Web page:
Goat meat is often overlooked in Northern Europe, whereas around the Mediterranean, it’s a common staple. Goat tends to be gamey, the flavour being quite similar to mutton. One would think the popularity of goat’s milk and cheese in Britain would result in cheaper meat, but it’s young goat (kid), that’s normally for sale – this is tender and less strong in flavour than old goat and therefore commands a higher price. However, halal butchers generally sell chopped goat meat (with the bone in) quite cheaply and it’s perfect for a stew.
Lentils (Lens Culinaris) are probably the oldest domestic pulse crop, originating in the Middle East and Asia, which makes them one of our earliest food sources. There are (surprisingly) far more varieties than the common, brown, green and red. The annual bushy plants produce a lens shaped seed, hence lentil. These nutritious seeds can be dried and will last for years if stored correctly, making them a perfect food in a time before cans and refrigeration. There’s even mention of lentil soup in the Bible (Genesis 25:30-34) and several mentions in the comic plays of Aristophanes (Athens 446 – 386 BC). Red lentils need no soaking before cooking and have a particularly sweet and nutty taste.
Goat with Red Lentil and Harissa recipe (serves 3):
1 Kg chopped goat (on the bone)
1 large onion (chopped)
6 cloves garlic (finely chopped)
5 medium tomatoes (grated)
1 preserved lemon (chopped)
250g red lentils
1 teaspoon cumin seeds (ground)
1 teaspoon coriander seeds (ground)
1 dessertspoon tomato purée
2 big squirts anchovy paste
4 teaspoons harissa
1 teaspoon pimentón de la Vera dulce
1 teaspoon pimentón de la Vera picante
a pinch of crushed chillis
4 teaspoons za’atar
2 bay leaves
1 heaped dessertspoon fresh chopped coriander (cilantro)
3 dessertspoons sherry vinegar
2 pints water
sea salt and cracked black pepper
extra virgin olive oil
Season the goat with salt and pepper before browning in hot olive oil. Do this in two batches, so as not to crowd the pan and reduce the temperature. Reserve to a plate when done.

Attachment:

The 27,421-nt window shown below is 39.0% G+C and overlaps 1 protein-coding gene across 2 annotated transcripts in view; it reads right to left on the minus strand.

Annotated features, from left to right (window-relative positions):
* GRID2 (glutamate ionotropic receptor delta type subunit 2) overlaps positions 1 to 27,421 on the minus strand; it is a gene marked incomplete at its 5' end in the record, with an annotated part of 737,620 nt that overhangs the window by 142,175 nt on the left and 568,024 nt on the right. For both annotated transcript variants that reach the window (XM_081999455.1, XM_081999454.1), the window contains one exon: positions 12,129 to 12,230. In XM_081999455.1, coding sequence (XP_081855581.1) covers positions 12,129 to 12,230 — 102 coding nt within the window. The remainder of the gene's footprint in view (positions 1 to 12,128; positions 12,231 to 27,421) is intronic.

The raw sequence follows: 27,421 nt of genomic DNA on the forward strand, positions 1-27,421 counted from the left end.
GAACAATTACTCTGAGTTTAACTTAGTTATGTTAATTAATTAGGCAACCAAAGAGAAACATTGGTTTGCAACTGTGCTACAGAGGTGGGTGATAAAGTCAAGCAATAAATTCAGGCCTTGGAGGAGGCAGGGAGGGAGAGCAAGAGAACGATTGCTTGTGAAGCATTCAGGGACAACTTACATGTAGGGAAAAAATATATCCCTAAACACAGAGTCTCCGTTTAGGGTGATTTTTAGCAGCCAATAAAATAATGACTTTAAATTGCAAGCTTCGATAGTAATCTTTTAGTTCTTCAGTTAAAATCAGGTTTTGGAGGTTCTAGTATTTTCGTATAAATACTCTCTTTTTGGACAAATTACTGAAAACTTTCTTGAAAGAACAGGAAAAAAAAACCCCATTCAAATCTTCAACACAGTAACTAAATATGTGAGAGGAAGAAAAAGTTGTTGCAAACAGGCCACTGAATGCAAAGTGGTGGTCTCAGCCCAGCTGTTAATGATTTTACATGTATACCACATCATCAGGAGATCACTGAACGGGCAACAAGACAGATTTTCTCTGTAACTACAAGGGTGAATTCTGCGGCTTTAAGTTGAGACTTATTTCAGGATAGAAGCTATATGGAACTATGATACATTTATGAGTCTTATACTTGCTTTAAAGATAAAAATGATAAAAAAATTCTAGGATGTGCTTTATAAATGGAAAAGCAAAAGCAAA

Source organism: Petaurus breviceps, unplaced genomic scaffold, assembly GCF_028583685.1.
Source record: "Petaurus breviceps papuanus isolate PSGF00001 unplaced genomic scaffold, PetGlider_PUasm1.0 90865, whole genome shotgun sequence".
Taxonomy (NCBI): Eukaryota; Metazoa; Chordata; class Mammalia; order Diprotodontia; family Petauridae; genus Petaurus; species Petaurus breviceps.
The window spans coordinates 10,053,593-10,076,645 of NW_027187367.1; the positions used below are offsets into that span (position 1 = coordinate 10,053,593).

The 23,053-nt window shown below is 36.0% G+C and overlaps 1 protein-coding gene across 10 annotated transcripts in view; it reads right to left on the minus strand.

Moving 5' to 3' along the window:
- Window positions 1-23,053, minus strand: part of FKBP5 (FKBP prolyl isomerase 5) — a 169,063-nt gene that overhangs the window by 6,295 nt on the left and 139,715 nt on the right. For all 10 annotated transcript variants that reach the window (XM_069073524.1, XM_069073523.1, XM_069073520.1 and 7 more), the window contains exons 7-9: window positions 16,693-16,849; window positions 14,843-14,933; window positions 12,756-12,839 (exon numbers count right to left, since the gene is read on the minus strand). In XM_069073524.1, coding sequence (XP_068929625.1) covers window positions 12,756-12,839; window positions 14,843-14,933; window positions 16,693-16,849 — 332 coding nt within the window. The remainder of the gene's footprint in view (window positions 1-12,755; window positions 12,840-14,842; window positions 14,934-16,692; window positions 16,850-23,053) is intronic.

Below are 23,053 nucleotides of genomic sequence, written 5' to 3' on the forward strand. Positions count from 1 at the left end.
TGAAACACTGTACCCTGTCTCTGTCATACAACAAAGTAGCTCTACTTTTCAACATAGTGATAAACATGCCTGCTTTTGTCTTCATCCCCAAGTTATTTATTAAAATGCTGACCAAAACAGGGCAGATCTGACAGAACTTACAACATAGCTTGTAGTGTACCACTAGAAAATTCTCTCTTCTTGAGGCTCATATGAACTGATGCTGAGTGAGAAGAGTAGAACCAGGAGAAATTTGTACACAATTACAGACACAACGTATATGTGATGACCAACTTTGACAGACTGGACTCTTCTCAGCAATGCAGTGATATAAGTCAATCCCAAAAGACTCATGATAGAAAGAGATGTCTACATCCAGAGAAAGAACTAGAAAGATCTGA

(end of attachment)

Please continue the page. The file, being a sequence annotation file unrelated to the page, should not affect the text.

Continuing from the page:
Caramelise the onion slowly in the same oil.
When the onion is soft and sticky, grate in the tomatoes (cut them in half and grate the wet side, discard the skin) and stir in the garlic.
Warm the cumin and coriander seeds in a frying pan before grinding with a mortar and pestle – this wakes up the flavour and aroma.
Return the goat to the pot, along with 2 pints of water, the chopped fresh coriander, anchovy paste, tomato purée and a squirt (about 2 teaspoons) of harissa. Harissa is a fiery chilli paste from Tunisia, available in most supermarkets. I try to buy Le Phare du Cap Bon Harissa, which is imported direct, as opposed to being a watered down supermarket brand. In point of fact, it is quite simple to make it at home, but it’s handy to have a tube in the fridge. It’s thought that the Spanish took the first chilli peppers to Tunisia, when they occupied the country between 1535 and 1574.
Chop up a preserved lemon, discard any pips and mix that in too.
Cover and cook for about 90 minutes, until the goat is tender.
Rinse the red lentils them before stirring into the cazuela, along with 3 dessertspoons of sherry vinegar.
Simmer for a further 30 – 40 minutes until the lentils are soft. Add additional water if the stew gets dehydrated.
When the lentils are done, check the seasoning and add more harissa (about 2 teaspoons) to taste or serve it as an accompaniment. Harissa tends to mellow and dissipate during cooking – if you keep adding it, the heat will still disappear, so a little at the beginning and end works best.
Serve the goat and lentils with crusty bread and a glass of Didona Réserve, from Tunisia, which has a rich history of wine making, dating back to the Carthaginians – apparently the Romans benefited greatly from this viticulture expertise. The world’s first viticulturist was a Carthaginian man called Mago – his guide to agronomy and wine making was promptly taken back to Rome (after the sack of Carthage in 146BC) and translated into Greek and Latin.